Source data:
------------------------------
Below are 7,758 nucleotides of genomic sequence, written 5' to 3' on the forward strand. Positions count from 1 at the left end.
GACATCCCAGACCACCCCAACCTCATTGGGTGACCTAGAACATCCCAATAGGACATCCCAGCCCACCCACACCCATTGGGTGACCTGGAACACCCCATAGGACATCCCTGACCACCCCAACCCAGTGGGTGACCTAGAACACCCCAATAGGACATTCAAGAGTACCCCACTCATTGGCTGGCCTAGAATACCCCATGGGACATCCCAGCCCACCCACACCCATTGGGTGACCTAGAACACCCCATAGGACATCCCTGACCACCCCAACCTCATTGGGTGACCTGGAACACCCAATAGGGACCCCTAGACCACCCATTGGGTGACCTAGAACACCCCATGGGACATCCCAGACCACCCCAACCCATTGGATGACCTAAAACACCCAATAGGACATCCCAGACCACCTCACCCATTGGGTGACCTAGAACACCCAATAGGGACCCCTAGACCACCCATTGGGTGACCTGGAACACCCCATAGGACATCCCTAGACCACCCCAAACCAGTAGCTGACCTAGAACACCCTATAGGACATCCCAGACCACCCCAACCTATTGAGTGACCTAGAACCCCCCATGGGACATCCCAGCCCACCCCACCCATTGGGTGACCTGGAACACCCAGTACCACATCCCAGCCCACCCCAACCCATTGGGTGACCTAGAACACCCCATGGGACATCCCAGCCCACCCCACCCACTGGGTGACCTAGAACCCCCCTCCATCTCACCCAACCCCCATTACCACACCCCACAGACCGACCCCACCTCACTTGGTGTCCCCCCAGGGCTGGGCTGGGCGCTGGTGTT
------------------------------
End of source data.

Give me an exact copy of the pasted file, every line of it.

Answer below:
Below are 7,758 nucleotides of genomic sequence, written 5' to 3' on the forward strand. Positions count from 1 at the left end.
GACATCCCAGACCACCCCAACCTCATTGGGTGACCTAGAACATCCCAATAGGACATCCCAGCCCACCCACACCCATTGGGTGACCTGGAACACCCCATAGGACATCCCTGACCACCCCAACCCAGTGGGTGACCTAGAACACCCCAATAGGACATTCAAGAGTACCCCACTCATTGGCTGGCCTAGAATACCCCATGGGACATCCCAGCCCACCCACACCCATTGGGTGACCTAGAACACCCCATAGGACATCCCTGACCACCCCAACCTCATTGGGTGACCTGGAACACCCAATAGGGACCCCTAGACCACCCATTGGGTGACCTAGAACACCCCATGGGACATCCCAGACCACCCCAACCCATTGGATGACCTAAAACACCCAATAGGACATCCCAGACCACCTCACCCATTGGGTGACCTAGAACACCCAATAGGGACCCCTAGACCACCCATTGGGTGACCTGGAACACCCCATAGGACATCCCTAGACCACCCCAAACCAGTAGCTGACCTAGAACACCCTATAGGACATCCCAGACCACCCCAACCTATTGAGTGACCTAGAACCCCCCATGGGACATCCCAGCCCACCCCACCCATTGGGTGACCTGGAACACCCAGTACCACATCCCAGCCCACCCCAACCCATTGGGTGACCTAGAACACCCCATGGGACATCCCAGCCCACCCCACCCACTGGGTGACCTAGAACCCCCCTCCATCTCACCCAACCCCCATTACCACACCCCACAGACCGACCCCACCTCACTTGGTGTCCCCCCAGGGCTGGGCTGGGCGCTGGTGTT